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Knight Volant

What have you been reading recently?

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The Outsorcerer's Apprentice by Tom Holt takes fantasy, science fiction, and modern business models to a different level. Really fun to catch all the fairy tale references hidden away in the story. As for little red riding hood :)

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Since my last post, I have read:

All three Imperial Radch novels (very good)

The Decameron (very filthy)

A Specter is Haunting Texas (baffling)

Man in Profile: Joseph Mitchell of the New Yorker (also good)

Autumn in the Heavenly Kingdom: China, the West, and the Epic Story of the Taiping Civil War (good, but turned out to be much more about Chinese-Western relations and competing visions for the future of China than about the actual war, which was okay, but I kinda wanted more on the background and course of the rebellion)

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Recently finished: Company Town by Madeline Ashby. I loved it... up until the end, whereupon it started getting incredibly preachy with magical Free Will stuff and a heaping side of normative sexism. It almost completely lost me on the latter, because the whole "women need to personally rely on men" thing usually makes me too furious to keep reading.

 

I did like the protagonist a lot though. Also, it's now clear to me that cyberpunk is the most stereotypically Canadian SF genre ever.

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Iffy made me read Worm awhile ago (like a year ago, but i only finished it in like december). At first i was like uuuugggghhhhh meh, but then i read all of it because it turns out it's actually really good. like stupidly good, even if the author is the type of person to use two spaces after ending sentences (ugh).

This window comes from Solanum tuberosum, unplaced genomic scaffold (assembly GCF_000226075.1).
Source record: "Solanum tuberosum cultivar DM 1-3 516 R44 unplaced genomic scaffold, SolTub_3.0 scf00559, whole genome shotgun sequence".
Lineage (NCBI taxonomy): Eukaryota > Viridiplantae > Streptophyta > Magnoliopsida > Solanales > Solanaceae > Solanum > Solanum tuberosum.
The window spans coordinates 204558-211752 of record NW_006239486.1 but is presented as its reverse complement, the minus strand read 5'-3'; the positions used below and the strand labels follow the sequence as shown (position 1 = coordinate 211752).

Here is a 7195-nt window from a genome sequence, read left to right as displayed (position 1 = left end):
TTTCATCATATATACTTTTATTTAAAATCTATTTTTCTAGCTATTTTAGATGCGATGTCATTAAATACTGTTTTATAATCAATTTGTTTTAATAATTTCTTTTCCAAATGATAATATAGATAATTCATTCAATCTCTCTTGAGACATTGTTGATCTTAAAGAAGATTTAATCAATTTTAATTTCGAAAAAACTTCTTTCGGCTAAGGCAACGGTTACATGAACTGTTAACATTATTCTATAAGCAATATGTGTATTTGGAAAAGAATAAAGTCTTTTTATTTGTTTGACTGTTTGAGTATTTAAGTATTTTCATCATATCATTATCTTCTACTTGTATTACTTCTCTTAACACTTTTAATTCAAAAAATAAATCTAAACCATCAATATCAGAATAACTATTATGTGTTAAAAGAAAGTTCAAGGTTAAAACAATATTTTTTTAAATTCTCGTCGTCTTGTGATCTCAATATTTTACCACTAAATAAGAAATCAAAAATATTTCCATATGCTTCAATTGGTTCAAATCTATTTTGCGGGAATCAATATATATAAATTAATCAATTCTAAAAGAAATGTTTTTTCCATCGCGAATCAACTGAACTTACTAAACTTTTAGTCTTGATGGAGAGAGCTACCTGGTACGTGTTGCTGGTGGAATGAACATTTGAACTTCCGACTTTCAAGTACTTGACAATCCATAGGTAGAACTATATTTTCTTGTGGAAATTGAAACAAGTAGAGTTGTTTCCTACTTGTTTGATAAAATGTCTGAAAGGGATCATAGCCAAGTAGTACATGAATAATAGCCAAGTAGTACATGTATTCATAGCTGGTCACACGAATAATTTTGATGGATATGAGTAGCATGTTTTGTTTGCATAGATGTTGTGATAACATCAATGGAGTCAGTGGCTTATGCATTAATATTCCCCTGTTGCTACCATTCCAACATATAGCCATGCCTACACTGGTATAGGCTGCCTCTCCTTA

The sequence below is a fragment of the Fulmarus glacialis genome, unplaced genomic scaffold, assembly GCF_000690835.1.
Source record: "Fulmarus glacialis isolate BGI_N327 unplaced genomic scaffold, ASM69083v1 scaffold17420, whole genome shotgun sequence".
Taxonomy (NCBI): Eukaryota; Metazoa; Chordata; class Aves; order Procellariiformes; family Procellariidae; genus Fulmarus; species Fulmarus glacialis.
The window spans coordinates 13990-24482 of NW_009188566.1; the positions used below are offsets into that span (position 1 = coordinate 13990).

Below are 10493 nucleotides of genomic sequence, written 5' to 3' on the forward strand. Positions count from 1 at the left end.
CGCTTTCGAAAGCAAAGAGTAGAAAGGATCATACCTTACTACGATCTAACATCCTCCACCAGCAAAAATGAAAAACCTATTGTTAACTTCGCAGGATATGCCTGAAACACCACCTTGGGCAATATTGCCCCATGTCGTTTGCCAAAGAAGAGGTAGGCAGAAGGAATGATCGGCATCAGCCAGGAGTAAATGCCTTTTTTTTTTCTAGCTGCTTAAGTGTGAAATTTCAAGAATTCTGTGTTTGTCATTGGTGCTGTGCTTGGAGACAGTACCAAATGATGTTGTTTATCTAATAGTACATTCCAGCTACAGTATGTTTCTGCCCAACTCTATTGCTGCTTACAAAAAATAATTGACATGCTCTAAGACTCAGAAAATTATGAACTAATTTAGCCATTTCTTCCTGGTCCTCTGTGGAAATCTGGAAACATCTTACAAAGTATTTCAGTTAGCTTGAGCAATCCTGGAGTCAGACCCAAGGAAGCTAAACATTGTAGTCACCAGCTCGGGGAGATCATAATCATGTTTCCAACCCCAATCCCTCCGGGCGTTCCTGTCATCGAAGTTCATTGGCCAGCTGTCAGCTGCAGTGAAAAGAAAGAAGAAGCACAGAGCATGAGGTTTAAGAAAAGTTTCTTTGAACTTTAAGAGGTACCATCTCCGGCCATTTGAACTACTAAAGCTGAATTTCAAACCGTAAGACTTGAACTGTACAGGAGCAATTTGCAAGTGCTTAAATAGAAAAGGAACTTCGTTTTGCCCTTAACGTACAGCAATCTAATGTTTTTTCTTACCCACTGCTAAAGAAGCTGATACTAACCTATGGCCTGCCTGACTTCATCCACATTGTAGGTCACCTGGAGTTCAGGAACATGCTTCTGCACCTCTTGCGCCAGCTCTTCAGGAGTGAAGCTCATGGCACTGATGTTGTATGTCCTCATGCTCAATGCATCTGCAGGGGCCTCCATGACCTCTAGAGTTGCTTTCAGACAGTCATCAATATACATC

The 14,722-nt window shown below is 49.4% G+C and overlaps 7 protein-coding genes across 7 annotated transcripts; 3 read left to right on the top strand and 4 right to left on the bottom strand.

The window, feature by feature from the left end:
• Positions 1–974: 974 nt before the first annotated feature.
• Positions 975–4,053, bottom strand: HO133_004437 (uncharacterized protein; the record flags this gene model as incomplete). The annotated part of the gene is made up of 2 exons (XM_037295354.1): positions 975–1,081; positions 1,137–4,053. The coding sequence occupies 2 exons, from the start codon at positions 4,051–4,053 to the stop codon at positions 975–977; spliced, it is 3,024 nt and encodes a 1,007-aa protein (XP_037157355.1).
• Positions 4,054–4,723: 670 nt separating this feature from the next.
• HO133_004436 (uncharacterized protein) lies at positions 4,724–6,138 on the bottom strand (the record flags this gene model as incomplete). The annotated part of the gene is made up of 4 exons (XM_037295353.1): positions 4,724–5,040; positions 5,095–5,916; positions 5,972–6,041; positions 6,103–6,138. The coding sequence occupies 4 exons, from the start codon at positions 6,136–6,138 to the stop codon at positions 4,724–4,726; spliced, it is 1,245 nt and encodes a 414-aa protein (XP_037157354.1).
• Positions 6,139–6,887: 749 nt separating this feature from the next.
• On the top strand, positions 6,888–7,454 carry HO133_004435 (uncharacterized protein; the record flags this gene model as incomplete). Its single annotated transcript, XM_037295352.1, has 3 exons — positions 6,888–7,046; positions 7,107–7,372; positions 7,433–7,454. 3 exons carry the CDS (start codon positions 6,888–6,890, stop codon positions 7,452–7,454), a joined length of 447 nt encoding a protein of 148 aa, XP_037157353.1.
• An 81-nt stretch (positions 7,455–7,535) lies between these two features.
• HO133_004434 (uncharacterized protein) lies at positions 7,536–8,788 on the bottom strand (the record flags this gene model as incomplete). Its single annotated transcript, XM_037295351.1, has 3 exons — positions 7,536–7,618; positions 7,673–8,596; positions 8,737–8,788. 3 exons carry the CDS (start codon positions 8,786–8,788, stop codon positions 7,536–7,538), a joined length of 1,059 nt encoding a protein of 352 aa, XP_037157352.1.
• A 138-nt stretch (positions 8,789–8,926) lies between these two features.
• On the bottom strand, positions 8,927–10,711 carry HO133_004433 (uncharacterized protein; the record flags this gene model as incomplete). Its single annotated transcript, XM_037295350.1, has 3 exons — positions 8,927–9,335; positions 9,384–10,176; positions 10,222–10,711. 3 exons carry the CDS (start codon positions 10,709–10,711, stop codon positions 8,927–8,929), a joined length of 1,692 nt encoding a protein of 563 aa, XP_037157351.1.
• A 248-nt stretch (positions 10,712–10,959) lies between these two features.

now we're being super nerds and writing a fanfic.

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I'm currently chugging through Authority, book 2 of Jeff VanderMeer's Southern Reach Trilogy. I'd be surprised if there aren't any other fans around here—the series gives me major Avadon 2: The Corruption vibes.

 

Authority is much more of a slow burn than the first, Annihiliation, and while the first third of the book I was totally fine with that, it's starting to feel as if it should have been shorter around the 2/3 mark. Anyways, I recommend them.

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I read the first chapter of "Five Nights at Freddy's: The Silver Eyes" about two weeks ago. Haven't picked it up since, although I hope I can settle down to continue at some point.

Foxy the Pirate and Balloon Boy are still my favorites. I don't know if I ever posted that here, but in person, I don't shut up about how much I like Foxy and BB.

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Since my last post here I've been reading

Worm: About a teenage girl who does wrong things for right reasons.

Pact: About a dysfunctional family, magic and everything that tries to kill you. (Never finished this though)

Twig: Group of Child/Biomechanical Construct doing things for their creator and trying to survive

Mother of Learning: A mage trying to stop the apocalypse

Dresden Files: A highly destructive wizard employed by police to solve supernatural mysteries.

Skulduggery Pleasant: A girl discovers magic, hilarity and gruesome death ensues.

 

On 6/10/2017 at 0:46 AM, sylae said:

Iffy made me read Worm awhile ago (like a year ago, but i only finished it in like december). At first i was like uuuugggghhhhh meh, but then i read all of it because it turns out it's actually really good. like stupidly good, even if the author is the type of person to use two spaces after ending sentences (ugh).

 

now we're being super nerds and writing a fanfic.

Link please?

Also, I heard now that Twig is almost finished Worm 2 is now on the horizon so to speak.

(I also have some recommendations about Worm fanfic I'll post here if anyone interested)

 

 

Edited by Ouroboros

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3 minutes ago, Ouroboros said:

Link please?

Not yet :p it'll probably be on spacebattles/calref/here?/elsewhere pretty soon though. we're trying to get the first big chunk down before releasing anything

 

3 minutes ago, Ouroboros said: